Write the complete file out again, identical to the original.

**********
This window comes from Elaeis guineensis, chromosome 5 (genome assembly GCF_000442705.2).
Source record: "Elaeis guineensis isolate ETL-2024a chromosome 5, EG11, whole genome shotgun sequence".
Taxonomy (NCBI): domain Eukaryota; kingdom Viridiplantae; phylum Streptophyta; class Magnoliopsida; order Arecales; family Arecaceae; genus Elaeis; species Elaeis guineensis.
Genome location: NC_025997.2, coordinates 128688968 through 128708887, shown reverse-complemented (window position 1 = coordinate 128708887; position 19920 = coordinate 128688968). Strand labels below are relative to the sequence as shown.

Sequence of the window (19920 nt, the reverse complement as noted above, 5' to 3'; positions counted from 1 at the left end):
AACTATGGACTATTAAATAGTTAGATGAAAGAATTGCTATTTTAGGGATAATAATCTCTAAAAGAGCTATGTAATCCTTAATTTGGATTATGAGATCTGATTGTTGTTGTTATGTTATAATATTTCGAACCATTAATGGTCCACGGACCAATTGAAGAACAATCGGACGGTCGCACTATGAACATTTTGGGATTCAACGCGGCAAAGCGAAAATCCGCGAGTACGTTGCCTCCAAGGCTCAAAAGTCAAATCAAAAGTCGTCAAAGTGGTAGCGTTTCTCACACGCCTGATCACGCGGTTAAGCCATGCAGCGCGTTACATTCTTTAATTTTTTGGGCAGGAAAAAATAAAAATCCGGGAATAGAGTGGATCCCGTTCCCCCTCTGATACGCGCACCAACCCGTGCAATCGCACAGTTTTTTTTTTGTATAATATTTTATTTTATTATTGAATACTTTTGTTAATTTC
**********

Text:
This window comes from Elaeis guineensis, chromosome 5 (genome assembly GCF_000442705.2).
Source record: "Elaeis guineensis isolate ETL-2024a chromosome 5, EG11, whole genome shotgun sequence".
Taxonomy (NCBI): domain Eukaryota; kingdom Viridiplantae; phylum Streptophyta; class Magnoliopsida; order Arecales; family Arecaceae; genus Elaeis; species Elaeis guineensis.
Genome location: NC_025997.2, coordinates 128688968 through 128708887, shown reverse-complemented (window position 1 = coordinate 128708887; position 19920 = coordinate 128688968). Strand labels below are relative to the sequence as shown.

Sequence of the window (19920 nt, the reverse complement as noted above, 5' to 3'; positions counted from 1 at the left end):
AACTATGGACTATTAAATAGTTAGATGAAAGAATTGCTATTTTAGGGATAATAATCTCTAAAAGAGCTATGTAATCCTTAATTTGGATTATGAGATCTGATTGTTGTTGTTATGTTATAATATTTCGAACCATTAATGGTCCACGGACCAATTGAAGAACAATCGGACGGTCGCACTATGAACATTTTGGGATTCAACGCGGCAAAGCGAAAATCCGCGAGTACGTTGCCTCCAAGGCTCAAAAGTCAAATCAAAAGTCGTCAAAGTGGTAGCGTTTCTCACACGCCTGATCACGCGGTTAAGCCATGCAGCGCGTTACATTCTTTAATTTTTTGGGCAGGAAAAAATAAAAATCCGGGAATAGAGTGGATCCCGTTCCCCCTCTGATACGCGCACCAACCCGTGCAATCGCACAGTTTTTTTTTTGTATAATATTTTATTTTATTATTGAATACTTTTGTTAATTTC